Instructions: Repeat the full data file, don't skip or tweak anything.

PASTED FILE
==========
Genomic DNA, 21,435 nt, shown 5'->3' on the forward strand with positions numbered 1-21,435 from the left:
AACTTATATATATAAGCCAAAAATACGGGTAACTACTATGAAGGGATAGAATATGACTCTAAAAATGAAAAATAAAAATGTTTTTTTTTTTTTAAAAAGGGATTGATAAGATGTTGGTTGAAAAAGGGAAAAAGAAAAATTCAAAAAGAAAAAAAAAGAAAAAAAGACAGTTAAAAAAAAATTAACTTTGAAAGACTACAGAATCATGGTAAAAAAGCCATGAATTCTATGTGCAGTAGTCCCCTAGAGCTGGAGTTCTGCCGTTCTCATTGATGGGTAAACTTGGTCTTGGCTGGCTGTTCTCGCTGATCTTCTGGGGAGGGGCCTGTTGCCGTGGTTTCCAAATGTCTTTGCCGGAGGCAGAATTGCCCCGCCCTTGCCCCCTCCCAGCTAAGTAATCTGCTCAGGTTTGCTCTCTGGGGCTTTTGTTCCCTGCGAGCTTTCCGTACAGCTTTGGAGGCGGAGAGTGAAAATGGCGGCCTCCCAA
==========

Genomic DNA, 21,435 nt, shown 5'->3' on the forward strand with positions numbered 1-21,435 from the left:
AACTTATATATATAAGCCAAAAATACGGGTAACTACTATGAAGGGATAGAATATGACTCTAAAAATGAAAAATAAAAATGTTTTTTTTTTTTTAAAAAGGGATTGATAAGATGTTGGTTGAAAAAGGGAAAAAGAAAAATTCAAAAAGAAAAAAAAAGAAAAAAAGACAGTTAAAAAAAAATTAACTTTGAAAGACTACAGAATCATGGTAAAAAAGCCATGAATTCTATGTGCAGTAGTCCCCTAGAGCTGGAGTTCTGCCGTTCTCATTGATGGGTAAACTTGGTCTTGGCTGGCTGTTCTCGCTGATCTTCTGGGGAGGGGCCTGTTGCCGTGGTTTCCAAATGTCTTTGCCGGAGGCAGAATTGCCCCGCCCTTGCCCCCTCCCAGCTAAGTAATCTGCTCAGGTTTGCTCTCTGGGGCTTTTGTTCCCTGCGAGCTTTCCGTACAGCTTTGGAGGCGGAGAGTGAAAATGGCGGCCTCCCAA